South Florida Economy Needs Miami-flavored Marlins Park to be a Tourist Homer
Around the State
Miami and Miami-Dade taxpayers will see an amortized tax of $2.4 billion over 40 years due to the local contributions into the construction of Marlins Park that is still in search of a corporate sponsor.
Government officials continue to complain about the lack of adequate public transportation to the ballpark. And the anticipated griping is expected to grow as there is no direct access off I-95 to the park and the limited parking forces fans to park off-site, with local vendor 717 Parking Enterprises selling spots outside businesses such as Walgreens for $32.49 per car.
The question is, will the pessimism and concerns about costs change to optimism as excitement grows for an improved collection of players for the 2012 season once they take the field for a two-game tune-up with the New York Yankees Sunday and Monday for next week’s home opener.
City and county leaders, decrying they were duped into making massive fiscal contributions to a team that was thought to be financially struggling and on the verge of relocating, now must hope fans flock to a complex that features aquarium backstops and a massively colorful water-gushing, marlin-dancing homer sculpture beyond the left-center field wall.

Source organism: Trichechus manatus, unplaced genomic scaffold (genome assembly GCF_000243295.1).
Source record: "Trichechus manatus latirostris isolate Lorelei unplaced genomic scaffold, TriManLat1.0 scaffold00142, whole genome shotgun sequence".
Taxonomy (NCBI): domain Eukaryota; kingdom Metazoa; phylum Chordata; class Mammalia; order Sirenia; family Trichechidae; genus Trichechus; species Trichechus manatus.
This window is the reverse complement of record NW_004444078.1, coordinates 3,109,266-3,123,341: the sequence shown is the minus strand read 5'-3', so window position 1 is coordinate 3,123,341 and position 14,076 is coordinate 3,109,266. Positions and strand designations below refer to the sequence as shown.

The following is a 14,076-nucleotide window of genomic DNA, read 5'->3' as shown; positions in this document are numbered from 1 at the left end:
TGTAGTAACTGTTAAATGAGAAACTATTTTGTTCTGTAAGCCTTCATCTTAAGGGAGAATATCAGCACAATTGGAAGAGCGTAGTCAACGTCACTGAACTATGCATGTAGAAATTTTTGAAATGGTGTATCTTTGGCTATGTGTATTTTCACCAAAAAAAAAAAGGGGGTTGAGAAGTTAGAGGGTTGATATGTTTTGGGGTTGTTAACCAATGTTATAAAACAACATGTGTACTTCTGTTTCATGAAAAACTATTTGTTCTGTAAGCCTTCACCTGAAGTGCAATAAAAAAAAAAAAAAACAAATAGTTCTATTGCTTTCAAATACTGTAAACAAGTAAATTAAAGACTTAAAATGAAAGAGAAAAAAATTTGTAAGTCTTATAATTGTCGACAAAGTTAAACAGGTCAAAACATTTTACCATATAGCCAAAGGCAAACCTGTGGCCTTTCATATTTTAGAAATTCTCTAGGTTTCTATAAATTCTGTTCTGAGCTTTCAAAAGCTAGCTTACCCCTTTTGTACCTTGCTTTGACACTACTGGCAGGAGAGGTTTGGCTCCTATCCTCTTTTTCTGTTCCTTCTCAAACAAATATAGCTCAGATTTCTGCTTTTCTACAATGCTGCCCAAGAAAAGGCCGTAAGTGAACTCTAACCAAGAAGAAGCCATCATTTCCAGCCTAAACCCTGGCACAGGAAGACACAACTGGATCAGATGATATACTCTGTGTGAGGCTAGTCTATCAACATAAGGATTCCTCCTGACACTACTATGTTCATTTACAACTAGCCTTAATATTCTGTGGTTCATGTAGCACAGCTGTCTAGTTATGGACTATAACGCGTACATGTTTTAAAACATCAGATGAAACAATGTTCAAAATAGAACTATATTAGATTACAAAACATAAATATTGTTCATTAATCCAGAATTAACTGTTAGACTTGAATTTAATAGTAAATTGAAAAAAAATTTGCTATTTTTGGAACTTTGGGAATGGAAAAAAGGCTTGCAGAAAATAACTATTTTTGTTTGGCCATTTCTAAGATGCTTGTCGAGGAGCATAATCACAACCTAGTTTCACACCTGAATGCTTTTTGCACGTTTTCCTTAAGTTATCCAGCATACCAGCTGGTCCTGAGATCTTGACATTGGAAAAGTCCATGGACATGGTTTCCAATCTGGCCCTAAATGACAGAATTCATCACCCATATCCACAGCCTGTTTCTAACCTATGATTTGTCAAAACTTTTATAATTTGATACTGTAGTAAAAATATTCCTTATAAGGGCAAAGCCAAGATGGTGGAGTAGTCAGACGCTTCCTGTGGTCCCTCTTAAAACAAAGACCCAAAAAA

More importantly, they need the fans to head out into the city and county, spend money in local establishments before and after each game, and stay at area hotels.
Miami-Dade Mayor Carlos Gimenez, who voted against the park, told the Miami Herald on March 12 that “despite his opposition from the dais, it is in the county’s best interest for the now-built stadium to flourish.”
Miami Mayor Tomás Regalado, who also voted against the fiscal deal and doesn’t plan to attend the home opener, was more direct Friday, saying the park is the money pit he worried about.
“I wish them luck, I think it’s a beautiful stadium,” Regalado said. But “we gave away the land, we built the parking structures, we paid for the infrastructure, and our police force cannot work off-duty in the stadium. So we end up with the short end of the stick in this case.”